Perfect Day for Bananafish--this is an analysis of the short story "A Perfect Day for Bananafish" by J.D. Salinger

Essay by skippin999College, UndergraduateA+, March 2002

download word file, 4 pages 4.8 1 reviews

Downloaded 99 times

In today?s day and age, mankind is faced daily with challenges that at first consideration may seem impossible, or even ridiculous. If an extraterrestrial life form were to gaze upon out planet and observe our cultures, there?s no doubt that what they see would shock them. Earth is populated by all kinds of people; brown, black, white, short, tall, fat, and skinny; but one thing that will always be true is that each and every one of these inhabitants is unique in their own way. These differences often create conflicts among different groups of people, and wars usually escalate from what would simply be a minor disagreement. War, then in turn, takes its toll on the people involved, severely traumatizing the individuals who fight for their respective nations. This is the case in the short story ?A Perfect Day for Bananafish,? by J.D. Salinger. War has changed a man, and pushed him to realize just what life is about.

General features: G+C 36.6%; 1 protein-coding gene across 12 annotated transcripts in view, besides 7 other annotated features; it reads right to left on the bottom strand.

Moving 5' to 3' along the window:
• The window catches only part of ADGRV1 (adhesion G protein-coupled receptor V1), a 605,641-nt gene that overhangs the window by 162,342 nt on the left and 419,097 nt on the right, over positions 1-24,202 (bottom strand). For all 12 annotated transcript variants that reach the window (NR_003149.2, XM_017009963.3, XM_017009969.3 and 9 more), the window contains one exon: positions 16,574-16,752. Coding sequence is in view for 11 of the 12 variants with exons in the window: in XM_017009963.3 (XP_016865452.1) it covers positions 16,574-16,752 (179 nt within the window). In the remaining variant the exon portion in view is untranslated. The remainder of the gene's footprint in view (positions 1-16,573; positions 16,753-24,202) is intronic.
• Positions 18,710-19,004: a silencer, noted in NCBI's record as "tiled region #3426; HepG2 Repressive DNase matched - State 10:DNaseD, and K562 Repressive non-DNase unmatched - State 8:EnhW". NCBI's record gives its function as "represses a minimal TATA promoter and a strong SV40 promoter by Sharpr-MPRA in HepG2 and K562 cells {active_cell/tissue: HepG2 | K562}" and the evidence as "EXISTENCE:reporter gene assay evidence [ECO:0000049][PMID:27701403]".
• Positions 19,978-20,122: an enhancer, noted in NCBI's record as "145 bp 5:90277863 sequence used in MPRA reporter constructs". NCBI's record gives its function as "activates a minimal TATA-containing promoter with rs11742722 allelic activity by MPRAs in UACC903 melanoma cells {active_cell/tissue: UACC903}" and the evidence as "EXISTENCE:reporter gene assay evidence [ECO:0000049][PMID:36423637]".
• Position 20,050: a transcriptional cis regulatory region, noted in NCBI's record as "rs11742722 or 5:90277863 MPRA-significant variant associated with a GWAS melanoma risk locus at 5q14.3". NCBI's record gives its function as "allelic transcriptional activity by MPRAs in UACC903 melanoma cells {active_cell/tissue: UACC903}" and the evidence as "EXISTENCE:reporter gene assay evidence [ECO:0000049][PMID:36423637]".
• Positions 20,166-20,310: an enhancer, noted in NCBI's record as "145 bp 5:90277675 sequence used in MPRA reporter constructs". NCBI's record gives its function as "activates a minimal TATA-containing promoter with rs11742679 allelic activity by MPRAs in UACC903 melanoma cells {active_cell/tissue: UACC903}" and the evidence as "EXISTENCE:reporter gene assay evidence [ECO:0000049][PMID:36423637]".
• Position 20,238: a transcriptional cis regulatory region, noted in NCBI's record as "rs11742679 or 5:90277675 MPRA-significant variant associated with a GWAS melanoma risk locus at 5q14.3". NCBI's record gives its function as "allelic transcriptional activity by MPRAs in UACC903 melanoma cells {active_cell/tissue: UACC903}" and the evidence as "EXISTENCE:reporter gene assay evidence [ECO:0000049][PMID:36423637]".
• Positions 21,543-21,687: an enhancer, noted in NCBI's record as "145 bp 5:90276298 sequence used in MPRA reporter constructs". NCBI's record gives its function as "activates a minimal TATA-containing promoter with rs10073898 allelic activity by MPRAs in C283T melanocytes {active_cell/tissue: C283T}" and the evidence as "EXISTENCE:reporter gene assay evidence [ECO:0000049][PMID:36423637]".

Seymour Glass, the protagonist of the story, is a soldier who was discharged from the army after serving in war. He was released from a military hospital, which he was in for an undisclosed reason, and returns home to marry his long-time girlfriend, Muriel. The story takes place over a span of a couple hours while the recently wed couple is vacationing in Florida. Muriel opens the tale with a phone call to her mother in New York, where it is quickly established that Seymour could be mentally unstable, as Muriel?s mother firmly believes. She states that ?He (a doctor the family knows) very definitely told your father there?s a chance?a very great chance, he said?that Seymour may completely lose control of himself? (Salinger 6). Muriel?s mother and father are worried for their daughter and repeatedly ask...